# If $f(x)=\sqrt{x+a}+\sqrt{b-x}$, find the minimum and maximum values of $f(x)$.

If $f(x)=\sqrt{x+a}+\sqrt{b-x}$, find the minimum and maximum values of $f(x)$.

According to the AM-GM inequality, the minimum value of $f(x)$ occurs when $\sqrt{x+a}=\sqrt{b-x}$ or $x=\frac{b-a}{2}$. However, assigning random values to $a$ and $b$ and plotting the graph reveals that this is actually the maximum value. What is the reason for this anomaly ?

Example : If $f(x)=\sqrt{x+1}+\sqrt{3-x}$, the minimum value should be when $x=1$, when $f(1)=2\sqrt{2}$. However, this is actually the maximum value. And the minimum value can be obtained by simply adding the two terms, ignoring the root and then taking the root of the sum. $$\sqrt{x+1}+\sqrt{3-x} \ge\sqrt{4}$$

My second question is, does this always hold true ? In other words, is the following relation always true ? $$\sqrt{a+b} \le \sqrt{x+a}+\sqrt{b-x}\le \sqrt{2(a+b)}$$

• AM-GM tells you pretty much nothing in this case,how did you apply it? – kingW3 Apr 7 '17 at 16:25
• +kingW3 Oh... I forgot that the minimum value of the sum is obtained at equality only when the product is a constant. – Vishnu V.S Apr 7 '17 at 16:27
• I think it's the reverse: $(x-a)(b-x)$ is maximised when $x-a = b-x$ when the sum of the factors ($(x-a) + (b-x) = b - a$) is a constant. – Shraddheya Shendre Apr 7 '17 at 16:34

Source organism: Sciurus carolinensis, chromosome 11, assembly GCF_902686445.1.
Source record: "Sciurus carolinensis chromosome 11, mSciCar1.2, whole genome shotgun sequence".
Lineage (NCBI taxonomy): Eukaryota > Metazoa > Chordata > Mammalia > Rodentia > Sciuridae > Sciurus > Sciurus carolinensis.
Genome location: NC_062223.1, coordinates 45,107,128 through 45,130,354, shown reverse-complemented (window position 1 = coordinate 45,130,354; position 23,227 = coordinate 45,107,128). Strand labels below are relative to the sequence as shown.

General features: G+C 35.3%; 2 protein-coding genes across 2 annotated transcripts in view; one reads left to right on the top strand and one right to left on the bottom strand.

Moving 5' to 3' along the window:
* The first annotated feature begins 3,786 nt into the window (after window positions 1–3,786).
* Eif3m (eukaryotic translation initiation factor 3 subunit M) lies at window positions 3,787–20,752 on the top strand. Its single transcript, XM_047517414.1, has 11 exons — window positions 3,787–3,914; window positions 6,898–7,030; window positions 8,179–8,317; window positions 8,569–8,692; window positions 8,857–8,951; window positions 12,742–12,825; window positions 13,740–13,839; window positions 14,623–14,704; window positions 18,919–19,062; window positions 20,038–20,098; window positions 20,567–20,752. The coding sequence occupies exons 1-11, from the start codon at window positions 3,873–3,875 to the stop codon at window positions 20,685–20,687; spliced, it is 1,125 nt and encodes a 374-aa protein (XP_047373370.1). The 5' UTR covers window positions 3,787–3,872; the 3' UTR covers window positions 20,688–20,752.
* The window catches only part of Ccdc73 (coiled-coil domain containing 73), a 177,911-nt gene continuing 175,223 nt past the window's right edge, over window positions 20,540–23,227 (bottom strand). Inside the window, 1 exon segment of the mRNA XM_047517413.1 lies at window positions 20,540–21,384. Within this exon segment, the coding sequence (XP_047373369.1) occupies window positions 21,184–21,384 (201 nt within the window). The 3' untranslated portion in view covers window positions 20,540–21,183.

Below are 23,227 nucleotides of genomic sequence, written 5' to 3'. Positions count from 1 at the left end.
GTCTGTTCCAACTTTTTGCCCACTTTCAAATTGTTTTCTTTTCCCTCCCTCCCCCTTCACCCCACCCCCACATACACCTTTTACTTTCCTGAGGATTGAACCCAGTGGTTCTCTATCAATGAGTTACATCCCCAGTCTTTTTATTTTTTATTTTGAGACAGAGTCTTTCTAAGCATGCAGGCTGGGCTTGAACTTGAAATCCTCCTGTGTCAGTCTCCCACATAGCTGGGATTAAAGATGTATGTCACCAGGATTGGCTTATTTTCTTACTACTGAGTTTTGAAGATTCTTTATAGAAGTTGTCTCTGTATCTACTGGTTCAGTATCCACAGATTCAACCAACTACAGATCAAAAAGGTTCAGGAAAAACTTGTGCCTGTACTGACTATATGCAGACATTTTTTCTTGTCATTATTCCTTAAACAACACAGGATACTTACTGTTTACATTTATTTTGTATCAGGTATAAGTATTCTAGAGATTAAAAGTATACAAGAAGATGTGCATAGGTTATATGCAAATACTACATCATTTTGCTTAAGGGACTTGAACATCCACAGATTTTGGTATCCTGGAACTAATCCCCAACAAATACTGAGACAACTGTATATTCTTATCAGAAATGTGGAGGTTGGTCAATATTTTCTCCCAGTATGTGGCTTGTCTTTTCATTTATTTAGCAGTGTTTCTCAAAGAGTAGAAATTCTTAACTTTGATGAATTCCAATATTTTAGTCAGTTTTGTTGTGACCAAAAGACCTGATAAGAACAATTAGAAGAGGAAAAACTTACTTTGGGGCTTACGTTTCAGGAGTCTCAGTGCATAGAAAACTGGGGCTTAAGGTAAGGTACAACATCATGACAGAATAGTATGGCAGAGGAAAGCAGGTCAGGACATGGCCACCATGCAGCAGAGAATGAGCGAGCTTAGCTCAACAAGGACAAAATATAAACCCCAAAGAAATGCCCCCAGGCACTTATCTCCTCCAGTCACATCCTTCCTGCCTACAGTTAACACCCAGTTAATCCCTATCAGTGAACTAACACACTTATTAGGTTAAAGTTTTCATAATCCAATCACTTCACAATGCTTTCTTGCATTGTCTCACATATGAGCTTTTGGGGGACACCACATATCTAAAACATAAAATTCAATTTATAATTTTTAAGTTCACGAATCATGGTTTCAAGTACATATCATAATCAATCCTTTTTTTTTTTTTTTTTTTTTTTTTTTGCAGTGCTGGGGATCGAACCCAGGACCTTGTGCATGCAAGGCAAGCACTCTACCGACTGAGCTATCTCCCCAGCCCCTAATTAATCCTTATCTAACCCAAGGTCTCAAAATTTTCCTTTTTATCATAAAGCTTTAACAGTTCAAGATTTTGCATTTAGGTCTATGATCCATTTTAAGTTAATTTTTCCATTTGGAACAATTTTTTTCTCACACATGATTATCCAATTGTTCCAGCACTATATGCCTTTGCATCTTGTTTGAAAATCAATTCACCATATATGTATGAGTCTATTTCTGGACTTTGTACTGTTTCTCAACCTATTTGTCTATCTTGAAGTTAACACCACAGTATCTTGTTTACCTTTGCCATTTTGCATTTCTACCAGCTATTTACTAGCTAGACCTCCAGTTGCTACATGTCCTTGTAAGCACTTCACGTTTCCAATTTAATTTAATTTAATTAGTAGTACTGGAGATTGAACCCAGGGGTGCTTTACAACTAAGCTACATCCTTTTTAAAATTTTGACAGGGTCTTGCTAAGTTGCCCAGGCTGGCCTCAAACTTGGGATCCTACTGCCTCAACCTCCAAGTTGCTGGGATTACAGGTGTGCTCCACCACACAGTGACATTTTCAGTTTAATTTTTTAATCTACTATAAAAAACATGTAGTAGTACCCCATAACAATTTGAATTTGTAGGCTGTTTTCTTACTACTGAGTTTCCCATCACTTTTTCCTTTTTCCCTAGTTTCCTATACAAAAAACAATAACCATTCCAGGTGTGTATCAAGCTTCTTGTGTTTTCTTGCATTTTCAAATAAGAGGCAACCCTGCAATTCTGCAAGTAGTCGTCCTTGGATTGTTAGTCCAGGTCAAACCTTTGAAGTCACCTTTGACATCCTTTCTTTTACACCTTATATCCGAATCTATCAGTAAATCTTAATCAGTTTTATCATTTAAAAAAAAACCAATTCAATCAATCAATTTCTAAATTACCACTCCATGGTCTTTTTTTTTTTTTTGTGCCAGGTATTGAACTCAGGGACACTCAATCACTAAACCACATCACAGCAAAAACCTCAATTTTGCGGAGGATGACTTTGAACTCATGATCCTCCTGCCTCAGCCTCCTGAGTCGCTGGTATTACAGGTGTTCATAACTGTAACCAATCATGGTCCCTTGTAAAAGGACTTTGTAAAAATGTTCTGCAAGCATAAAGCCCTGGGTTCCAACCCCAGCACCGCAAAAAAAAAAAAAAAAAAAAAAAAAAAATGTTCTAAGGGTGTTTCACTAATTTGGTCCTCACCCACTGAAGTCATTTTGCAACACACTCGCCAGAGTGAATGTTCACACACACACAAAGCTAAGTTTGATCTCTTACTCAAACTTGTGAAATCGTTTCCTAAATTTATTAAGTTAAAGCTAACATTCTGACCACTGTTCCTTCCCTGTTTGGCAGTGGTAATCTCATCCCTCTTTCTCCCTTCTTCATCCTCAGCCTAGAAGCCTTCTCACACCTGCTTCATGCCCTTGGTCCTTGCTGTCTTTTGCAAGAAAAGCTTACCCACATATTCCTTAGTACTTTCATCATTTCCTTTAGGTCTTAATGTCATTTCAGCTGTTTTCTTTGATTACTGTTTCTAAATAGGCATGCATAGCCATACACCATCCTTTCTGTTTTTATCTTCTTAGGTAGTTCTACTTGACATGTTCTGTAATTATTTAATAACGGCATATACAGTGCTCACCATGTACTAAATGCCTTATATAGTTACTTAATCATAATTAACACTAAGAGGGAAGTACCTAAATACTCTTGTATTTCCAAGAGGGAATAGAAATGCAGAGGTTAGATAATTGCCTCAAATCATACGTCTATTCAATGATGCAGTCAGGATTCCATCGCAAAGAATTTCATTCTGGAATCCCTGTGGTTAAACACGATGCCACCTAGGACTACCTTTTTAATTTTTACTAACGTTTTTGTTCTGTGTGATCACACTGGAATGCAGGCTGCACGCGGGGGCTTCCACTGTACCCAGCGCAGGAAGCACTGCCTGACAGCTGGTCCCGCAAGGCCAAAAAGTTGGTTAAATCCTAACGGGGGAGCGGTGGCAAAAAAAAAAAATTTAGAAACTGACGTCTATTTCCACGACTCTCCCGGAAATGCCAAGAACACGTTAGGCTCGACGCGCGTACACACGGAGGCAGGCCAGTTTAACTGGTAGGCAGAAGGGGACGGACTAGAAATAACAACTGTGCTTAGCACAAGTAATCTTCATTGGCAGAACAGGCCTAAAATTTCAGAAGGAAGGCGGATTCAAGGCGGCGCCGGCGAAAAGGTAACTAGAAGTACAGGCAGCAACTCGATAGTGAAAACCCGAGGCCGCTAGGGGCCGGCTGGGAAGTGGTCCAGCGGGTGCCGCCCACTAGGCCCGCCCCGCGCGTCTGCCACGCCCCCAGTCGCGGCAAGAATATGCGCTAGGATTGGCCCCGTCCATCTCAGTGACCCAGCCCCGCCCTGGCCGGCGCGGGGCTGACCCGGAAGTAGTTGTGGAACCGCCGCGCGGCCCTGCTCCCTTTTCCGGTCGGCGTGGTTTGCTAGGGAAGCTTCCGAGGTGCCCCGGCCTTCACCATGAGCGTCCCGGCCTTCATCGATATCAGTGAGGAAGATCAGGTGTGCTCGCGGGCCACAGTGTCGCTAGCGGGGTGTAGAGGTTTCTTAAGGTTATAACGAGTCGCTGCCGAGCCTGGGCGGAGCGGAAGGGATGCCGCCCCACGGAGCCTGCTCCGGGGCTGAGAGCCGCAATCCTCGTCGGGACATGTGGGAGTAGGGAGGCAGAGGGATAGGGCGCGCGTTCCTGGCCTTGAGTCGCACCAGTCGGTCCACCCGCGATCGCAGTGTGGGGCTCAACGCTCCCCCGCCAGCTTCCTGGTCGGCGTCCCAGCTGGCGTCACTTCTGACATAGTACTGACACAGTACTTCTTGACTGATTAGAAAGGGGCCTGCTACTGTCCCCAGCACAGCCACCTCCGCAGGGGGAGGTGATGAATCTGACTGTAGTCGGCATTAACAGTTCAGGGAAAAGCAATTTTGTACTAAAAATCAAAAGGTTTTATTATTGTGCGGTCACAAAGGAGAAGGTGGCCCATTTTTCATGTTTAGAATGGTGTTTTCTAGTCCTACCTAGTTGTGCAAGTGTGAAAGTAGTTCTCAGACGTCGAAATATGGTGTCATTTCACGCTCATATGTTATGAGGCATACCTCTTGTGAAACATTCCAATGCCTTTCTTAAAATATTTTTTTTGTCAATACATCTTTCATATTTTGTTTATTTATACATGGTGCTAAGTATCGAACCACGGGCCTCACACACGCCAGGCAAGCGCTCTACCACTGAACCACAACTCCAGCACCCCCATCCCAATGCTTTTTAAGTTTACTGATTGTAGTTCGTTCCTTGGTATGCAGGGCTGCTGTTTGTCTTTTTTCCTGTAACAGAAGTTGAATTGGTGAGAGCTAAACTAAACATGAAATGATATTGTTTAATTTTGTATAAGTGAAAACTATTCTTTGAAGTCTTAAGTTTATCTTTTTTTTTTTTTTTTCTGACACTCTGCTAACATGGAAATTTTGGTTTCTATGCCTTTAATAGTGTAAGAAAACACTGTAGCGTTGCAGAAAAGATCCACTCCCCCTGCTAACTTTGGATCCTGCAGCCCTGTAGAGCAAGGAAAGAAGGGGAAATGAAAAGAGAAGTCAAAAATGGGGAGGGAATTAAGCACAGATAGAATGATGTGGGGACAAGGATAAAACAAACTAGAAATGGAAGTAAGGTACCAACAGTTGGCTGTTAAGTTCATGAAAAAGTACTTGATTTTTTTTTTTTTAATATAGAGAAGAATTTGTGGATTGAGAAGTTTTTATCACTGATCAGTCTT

As $-a\le x\le b\iff-2a\le2x\le2b\iff-(a+b)\le2x+a-b\le(a+b)$

Assuming $a+b>0,$ WLOG $2x+a-b=(a+b)\cos2y$ where $0\le2y\le\pi$

$\sqrt2f(x)=\sqrt{2x+2a}+\sqrt{2b-2x}$

$=\sqrt{(a+b)\cos2y+b-a+2a}+\sqrt{2b-(a+b)\cos2y+a-b}$

$=\sqrt{2(a+b)}(\cos y+\sin y)=2\sqrt{a+b}\sin\left(\dfrac\pi4+y\right)$

As $0\le y\le\dfrac\pi2,\dfrac1{\sqrt2}\le\sin\left(\dfrac\pi4+y\right)\le1$

Here's the thing... You're going to have a restricted domain because this is a $\sqrt{*}$ based function.

You need $x-a>0$ and $b-x>0$ so $x>a \cap x<b$. So first of all you HAVE to guarantee $a<b$

Assuming $a<b$, then you're going to have a function looking like $\cap$, with a maximum in the middle $x=(b-a)/2$ and minimums at the endpoints $x=a \land x=b$

(Try graphing some of them so you get the idea of how to work it out!)

For the maximum you can easily prove it by using an analytic approach $f(x) = \sqrt{x-a} + \sqrt{b-x}$ $f'(x) = 1/(2*\sqrt{x-a}) - 1/(2*\sqrt{b-x})$

Get the critical point for max/min analysis $f'(x) = 0 = 1/(2*\sqrt{x-a}) - 1/(2*\sqrt{b-x})$ $\Rightarrow 1/(2*\sqrt{x-a}) = 1/(2*\sqrt{b-x})$ $\Rightarrow {x-a} = {b-x}$ $\Rightarrow x=(b-a)/2$

(you can use $f''(x)$ analysis to prove it is a maximum or do it by analyzing a neighborhood, etc)

As far as proving the minimums, you need to do some more proof magic.

I would to this by proving that f is strictly increasing on $[a,(b-a)/2]$ and decreasing on $[(b-a)/2, b]$ and then you're done.